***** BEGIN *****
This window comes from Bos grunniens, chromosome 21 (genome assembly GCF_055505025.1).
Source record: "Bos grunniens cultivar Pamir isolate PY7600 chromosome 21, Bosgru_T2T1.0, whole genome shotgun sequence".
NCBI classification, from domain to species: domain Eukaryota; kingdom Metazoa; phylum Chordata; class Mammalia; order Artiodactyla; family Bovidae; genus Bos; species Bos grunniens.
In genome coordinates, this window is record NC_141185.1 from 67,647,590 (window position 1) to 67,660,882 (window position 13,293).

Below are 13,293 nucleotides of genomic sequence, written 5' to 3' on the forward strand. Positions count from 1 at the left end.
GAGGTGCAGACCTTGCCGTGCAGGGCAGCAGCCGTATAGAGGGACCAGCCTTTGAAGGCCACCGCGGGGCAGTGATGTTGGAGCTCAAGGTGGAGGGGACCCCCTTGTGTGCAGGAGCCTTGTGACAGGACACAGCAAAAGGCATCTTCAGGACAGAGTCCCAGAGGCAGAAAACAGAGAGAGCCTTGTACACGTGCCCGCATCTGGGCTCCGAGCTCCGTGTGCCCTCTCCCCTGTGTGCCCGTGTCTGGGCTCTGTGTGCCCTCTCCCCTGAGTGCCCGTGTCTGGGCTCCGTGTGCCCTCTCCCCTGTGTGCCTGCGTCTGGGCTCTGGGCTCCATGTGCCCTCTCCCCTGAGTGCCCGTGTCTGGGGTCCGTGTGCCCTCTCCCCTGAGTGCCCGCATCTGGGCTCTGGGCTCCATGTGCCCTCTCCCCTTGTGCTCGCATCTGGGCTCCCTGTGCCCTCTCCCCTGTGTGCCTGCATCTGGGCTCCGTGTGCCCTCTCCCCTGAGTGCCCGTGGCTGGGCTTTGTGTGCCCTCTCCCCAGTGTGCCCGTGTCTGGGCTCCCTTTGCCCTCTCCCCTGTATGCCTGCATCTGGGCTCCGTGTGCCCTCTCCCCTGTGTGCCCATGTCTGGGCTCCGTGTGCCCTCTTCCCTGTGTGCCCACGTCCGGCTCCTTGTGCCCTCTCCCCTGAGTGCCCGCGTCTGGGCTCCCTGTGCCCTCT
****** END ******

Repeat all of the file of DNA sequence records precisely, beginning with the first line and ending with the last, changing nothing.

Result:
This window comes from Bos grunniens, chromosome 21 (genome assembly GCF_055505025.1).
Source record: "Bos grunniens cultivar Pamir isolate PY7600 chromosome 21, Bosgru_T2T1.0, whole genome shotgun sequence".
NCBI classification, from domain to species: domain Eukaryota; kingdom Metazoa; phylum Chordata; class Mammalia; order Artiodactyla; family Bovidae; genus Bos; species Bos grunniens.
In genome coordinates, this window is record NC_141185.1 from 67,647,590 (window position 1) to 67,660,882 (window position 13,293).

Below are 13,293 nucleotides of genomic sequence, written 5' to 3' on the forward strand. Positions count from 1 at the left end.
GAGGTGCAGACCTTGCCGTGCAGGGCAGCAGCCGTATAGAGGGACCAGCCTTTGAAGGCCACCGCGGGGCAGTGATGTTGGAGCTCAAGGTGGAGGGGACCCCCTTGTGTGCAGGAGCCTTGTGACAGGACACAGCAAAAGGCATCTTCAGGACAGAGTCCCAGAGGCAGAAAACAGAGAGAGCCTTGTACACGTGCCCGCATCTGGGCTCCGAGCTCCGTGTGCCCTCTCCCCTGTGTGCCCGTGTCTGGGCTCTGTGTGCCCTCTCCCCTGAGTGCCCGTGTCTGGGCTCCGTGTGCCCTCTCCCCTGTGTGCCTGCGTCTGGGCTCTGGGCTCCATGTGCCCTCTCCCCTGAGTGCCCGTGTCTGGGGTCCGTGTGCCCTCTCCCCTGAGTGCCCGCATCTGGGCTCTGGGCTCCATGTGCCCTCTCCCCTTGTGCTCGCATCTGGGCTCCCTGTGCCCTCTCCCCTGTGTGCCTGCATCTGGGCTCCGTGTGCCCTCTCCCCTGAGTGCCCGTGGCTGGGCTTTGTGTGCCCTCTCCCCAGTGTGCCCGTGTCTGGGCTCCCTTTGCCCTCTCCCCTGTATGCCTGCATCTGGGCTCCGTGTGCCCTCTCCCCTGTGTGCCCATGTCTGGGCTCCGTGTGCCCTCTTCCCTGTGTGCCCACGTCCGGCTCCTTGTGCCCTCTCCCCTGAGTGCCCGCGTCTGGGCTCCCTGTGCCCTCT